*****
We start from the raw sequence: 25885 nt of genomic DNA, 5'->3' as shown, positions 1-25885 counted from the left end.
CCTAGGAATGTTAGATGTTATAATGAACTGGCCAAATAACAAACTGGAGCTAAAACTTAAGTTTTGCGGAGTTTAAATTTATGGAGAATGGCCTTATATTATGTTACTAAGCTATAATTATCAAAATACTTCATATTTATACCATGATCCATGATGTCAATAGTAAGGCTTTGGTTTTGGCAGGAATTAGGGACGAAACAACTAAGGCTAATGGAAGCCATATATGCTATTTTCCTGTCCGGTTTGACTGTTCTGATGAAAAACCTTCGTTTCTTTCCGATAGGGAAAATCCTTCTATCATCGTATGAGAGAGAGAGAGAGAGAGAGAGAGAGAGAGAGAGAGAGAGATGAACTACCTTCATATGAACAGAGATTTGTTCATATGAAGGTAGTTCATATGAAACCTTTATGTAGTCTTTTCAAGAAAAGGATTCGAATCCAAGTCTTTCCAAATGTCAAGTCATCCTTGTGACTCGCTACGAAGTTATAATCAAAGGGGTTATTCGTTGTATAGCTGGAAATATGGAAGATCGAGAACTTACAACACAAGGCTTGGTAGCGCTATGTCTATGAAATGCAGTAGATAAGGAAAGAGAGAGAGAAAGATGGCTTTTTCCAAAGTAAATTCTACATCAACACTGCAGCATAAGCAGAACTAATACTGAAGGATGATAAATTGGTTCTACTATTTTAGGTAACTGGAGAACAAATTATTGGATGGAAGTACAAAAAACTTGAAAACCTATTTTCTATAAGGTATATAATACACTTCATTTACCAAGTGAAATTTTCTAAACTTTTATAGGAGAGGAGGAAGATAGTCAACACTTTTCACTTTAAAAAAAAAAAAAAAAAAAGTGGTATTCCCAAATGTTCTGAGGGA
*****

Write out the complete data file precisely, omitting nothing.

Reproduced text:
We start from the raw sequence: 25885 nt of genomic DNA, 5'->3' as shown, positions 1-25885 counted from the left end.
CCTAGGAATGTTAGATGTTATAATGAACTGGCCAAATAACAAACTGGAGCTAAAACTTAAGTTTTGCGGAGTTTAAATTTATGGAGAATGGCCTTATATTATGTTACTAAGCTATAATTATCAAAATACTTCATATTTATACCATGATCCATGATGTCAATAGTAAGGCTTTGGTTTTGGCAGGAATTAGGGACGAAACAACTAAGGCTAATGGAAGCCATATATGCTATTTTCCTGTCCGGTTTGACTGTTCTGATGAAAAACCTTCGTTTCTTTCCGATAGGGAAAATCCTTCTATCATCGTATGAGAGAGAGAGAGAGAGAGAGAGAGAGAGAGAGAGAGAGAGATGAACTACCTTCATATGAACAGAGATTTGTTCATATGAAGGTAGTTCATATGAAACCTTTATGTAGTCTTTTCAAGAAAAGGATTCGAATCCAAGTCTTTCCAAATGTCAAGTCATCCTTGTGACTCGCTACGAAGTTATAATCAAAGGGGTTATTCGTTGTATAGCTGGAAATATGGAAGATCGAGAACTTACAACACAAGGCTTGGTAGCGCTATGTCTATGAAATGCAGTAGATAAGGAAAGAGAGAGAGAAAGATGGCTTTTTCCAAAGTAAATTCTACATCAACACTGCAGCATAAGCAGAACTAATACTGAAGGATGATAAATTGGTTCTACTATTTTAGGTAACTGGAGAACAAATTATTGGATGGAAGTACAAAAAACTTGAAAACCTATTTTCTATAAGGTATATAATACACTTCATTTACCAAGTGAAATTTTCTAAACTTTTATAGGAGAGGAGGAAGATAGTCAACACTTTTCACTTTAAAAAAAAAAAAAAAAAAAGTGGTATTCCCAAATGTTCTGAGGGA